More than 50 shops of foreign traders at the Tip-Toe Lane at the Kwame Nkrumah Circle in Accra were yesterday closed down for operating without the relevant documents.
The exercise, which was conducted by the Presidential Committee on Retail Trade under the Ministry of Trade and Industry followed numerous agitations over concerns that foreigners were engaged in the local retail space, contrary to Ghana's laws.
According to Prince Boakye-Boateng, Public Relations Officer, Ministry of Trade and Industry, the exercise was to enforce recommendations from the Presidential Committee probing the impasse between Ghanaian traders and their foreign counterpart.
He said the shops were locked down due to the failure of the affected foreign traders to regularise their business.
The shops, Mr Boakye-Boateng insisted would remain locked until the traders follow the directives on retail trade in the country.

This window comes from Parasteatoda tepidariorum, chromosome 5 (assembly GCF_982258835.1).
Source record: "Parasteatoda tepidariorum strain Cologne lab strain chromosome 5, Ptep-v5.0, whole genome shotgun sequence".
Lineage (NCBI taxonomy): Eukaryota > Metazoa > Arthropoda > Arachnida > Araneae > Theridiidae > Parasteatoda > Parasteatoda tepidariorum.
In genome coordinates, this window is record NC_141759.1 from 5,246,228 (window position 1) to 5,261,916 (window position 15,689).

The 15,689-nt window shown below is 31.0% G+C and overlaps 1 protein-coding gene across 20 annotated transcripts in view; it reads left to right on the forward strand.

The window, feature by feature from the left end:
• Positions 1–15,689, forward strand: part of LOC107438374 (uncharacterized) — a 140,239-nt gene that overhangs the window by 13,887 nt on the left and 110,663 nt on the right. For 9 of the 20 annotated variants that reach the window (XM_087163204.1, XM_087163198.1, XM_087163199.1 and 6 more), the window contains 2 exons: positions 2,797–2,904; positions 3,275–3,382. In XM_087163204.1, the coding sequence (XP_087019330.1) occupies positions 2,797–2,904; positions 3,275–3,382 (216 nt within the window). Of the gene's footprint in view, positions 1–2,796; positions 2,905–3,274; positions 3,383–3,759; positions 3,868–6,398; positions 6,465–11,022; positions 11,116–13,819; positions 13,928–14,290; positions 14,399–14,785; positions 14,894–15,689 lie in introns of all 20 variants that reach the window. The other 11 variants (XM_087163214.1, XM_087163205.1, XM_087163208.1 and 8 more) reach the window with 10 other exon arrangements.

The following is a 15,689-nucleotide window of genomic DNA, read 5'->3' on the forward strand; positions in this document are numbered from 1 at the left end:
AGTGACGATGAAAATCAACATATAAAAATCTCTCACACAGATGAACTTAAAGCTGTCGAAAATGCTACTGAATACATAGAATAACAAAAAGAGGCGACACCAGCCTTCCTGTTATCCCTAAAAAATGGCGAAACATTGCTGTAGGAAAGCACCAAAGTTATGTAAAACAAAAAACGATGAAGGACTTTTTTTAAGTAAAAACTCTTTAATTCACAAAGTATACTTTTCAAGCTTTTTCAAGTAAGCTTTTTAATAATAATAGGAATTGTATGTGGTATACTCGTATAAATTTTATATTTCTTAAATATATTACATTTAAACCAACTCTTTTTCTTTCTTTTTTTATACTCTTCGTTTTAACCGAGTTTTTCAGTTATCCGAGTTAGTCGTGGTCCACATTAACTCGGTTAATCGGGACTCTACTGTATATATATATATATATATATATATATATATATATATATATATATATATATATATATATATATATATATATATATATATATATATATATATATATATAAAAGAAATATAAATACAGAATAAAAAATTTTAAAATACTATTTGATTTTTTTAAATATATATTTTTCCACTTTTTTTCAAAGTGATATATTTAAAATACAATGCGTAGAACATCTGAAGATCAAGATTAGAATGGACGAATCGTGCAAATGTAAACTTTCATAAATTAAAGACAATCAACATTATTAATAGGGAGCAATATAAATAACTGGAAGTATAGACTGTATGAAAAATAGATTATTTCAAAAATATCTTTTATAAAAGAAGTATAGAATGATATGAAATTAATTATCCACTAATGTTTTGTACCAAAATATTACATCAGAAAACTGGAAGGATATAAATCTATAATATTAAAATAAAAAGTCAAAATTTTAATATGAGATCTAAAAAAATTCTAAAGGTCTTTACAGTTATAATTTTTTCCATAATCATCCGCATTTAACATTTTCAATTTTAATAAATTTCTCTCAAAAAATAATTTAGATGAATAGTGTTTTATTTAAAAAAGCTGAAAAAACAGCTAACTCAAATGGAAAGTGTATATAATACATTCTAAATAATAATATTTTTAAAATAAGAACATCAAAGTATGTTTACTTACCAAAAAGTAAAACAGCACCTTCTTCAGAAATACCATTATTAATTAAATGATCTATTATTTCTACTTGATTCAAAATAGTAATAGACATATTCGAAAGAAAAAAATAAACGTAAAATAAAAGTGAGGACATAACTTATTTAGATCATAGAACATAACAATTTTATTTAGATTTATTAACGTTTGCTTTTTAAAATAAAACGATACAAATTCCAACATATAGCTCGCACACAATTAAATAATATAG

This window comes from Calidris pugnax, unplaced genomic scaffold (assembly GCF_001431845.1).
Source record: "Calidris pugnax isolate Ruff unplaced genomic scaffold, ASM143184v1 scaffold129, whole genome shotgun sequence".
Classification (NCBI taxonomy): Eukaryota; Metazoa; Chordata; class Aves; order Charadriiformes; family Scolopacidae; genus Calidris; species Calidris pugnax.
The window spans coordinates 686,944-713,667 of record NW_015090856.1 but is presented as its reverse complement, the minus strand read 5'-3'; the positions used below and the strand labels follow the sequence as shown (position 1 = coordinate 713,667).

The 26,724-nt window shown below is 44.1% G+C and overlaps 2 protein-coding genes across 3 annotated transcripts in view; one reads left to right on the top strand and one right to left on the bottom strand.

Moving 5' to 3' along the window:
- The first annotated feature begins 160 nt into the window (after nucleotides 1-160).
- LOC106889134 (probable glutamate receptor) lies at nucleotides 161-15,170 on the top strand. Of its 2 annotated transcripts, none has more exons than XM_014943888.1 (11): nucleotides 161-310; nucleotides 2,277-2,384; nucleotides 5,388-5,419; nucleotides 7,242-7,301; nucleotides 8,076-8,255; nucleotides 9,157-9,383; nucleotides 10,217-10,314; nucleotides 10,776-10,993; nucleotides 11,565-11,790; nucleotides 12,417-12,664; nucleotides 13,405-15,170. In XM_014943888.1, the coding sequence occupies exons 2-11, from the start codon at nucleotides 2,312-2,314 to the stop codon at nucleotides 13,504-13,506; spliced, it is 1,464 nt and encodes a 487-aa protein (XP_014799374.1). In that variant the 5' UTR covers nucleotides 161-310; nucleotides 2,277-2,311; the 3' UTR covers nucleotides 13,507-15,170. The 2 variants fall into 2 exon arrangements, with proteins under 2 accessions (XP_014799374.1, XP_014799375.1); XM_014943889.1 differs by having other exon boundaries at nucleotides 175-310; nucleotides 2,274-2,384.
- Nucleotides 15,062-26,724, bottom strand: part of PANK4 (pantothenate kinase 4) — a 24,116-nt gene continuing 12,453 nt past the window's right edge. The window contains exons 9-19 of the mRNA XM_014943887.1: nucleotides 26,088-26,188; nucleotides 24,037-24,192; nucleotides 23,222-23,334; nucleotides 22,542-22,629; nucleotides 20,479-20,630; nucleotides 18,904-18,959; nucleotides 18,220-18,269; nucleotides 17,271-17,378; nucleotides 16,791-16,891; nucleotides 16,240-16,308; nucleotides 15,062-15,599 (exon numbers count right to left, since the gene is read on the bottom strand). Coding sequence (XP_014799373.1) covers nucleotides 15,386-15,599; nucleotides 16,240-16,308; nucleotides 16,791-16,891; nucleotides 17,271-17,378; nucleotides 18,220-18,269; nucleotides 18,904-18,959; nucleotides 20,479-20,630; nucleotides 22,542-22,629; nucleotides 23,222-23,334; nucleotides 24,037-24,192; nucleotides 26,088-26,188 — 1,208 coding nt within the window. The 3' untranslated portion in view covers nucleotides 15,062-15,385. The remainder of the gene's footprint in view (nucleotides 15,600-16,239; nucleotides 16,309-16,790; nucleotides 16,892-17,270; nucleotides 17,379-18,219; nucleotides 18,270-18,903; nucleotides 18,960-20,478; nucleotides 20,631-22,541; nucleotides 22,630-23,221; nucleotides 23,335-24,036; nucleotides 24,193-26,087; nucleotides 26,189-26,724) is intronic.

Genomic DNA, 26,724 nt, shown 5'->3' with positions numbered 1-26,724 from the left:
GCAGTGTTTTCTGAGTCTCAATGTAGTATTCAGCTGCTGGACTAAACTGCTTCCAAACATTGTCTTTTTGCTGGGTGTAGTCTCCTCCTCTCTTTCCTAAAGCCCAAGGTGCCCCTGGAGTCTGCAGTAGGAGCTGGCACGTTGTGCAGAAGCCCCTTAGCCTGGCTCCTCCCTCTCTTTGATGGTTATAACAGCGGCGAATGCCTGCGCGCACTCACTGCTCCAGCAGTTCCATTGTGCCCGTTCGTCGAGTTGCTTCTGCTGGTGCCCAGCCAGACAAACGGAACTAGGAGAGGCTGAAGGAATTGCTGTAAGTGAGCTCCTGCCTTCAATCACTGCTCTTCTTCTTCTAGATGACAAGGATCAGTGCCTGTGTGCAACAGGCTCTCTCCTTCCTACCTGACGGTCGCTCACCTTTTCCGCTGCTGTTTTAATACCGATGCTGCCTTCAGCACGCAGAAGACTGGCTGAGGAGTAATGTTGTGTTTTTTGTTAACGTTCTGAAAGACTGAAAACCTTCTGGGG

"They should come and present their documents and if they are lacking some of the documents, we will give them the way forward to see how best we can go about it.
"Unfortunately, they would not even sit down for you to ask them questions. They have put themselves in a bad state. I don't know what we can do for them now," he stated.
However, the National President of the Nigerian Union of Traders Association in Ghana (NUTAG), Chukwuemeka Nnaji, in an interview with Ghanaian Times, said their members have complied with all requirements and had bank receipts to show for it.
"We were just here and they came to close the shops without any reason. They said the Minister of Trade and Industry asked them to come there without a reason. Meanwhile, we've complied with all they've told us to do. Why would they lock the shops? Why can't they verify if we've complied or not? Why are they only interested in locking the shops? They should check our documents," he exclaimed.
"They gave us an assessment from the Immigration. Some people have submitted their documents to the Immigration. Customs didn't ask us to do anything. All the institutions that have asked us to do something, we have complied.
"They were supposed to come today to check the compliance. When they came, they didn't ask us any questions. They just started locking the shops," he lamented.
Mr Nnaji said all what they wanted as foreign traders in Ghana was some cooperation between them and Ghanaian traders.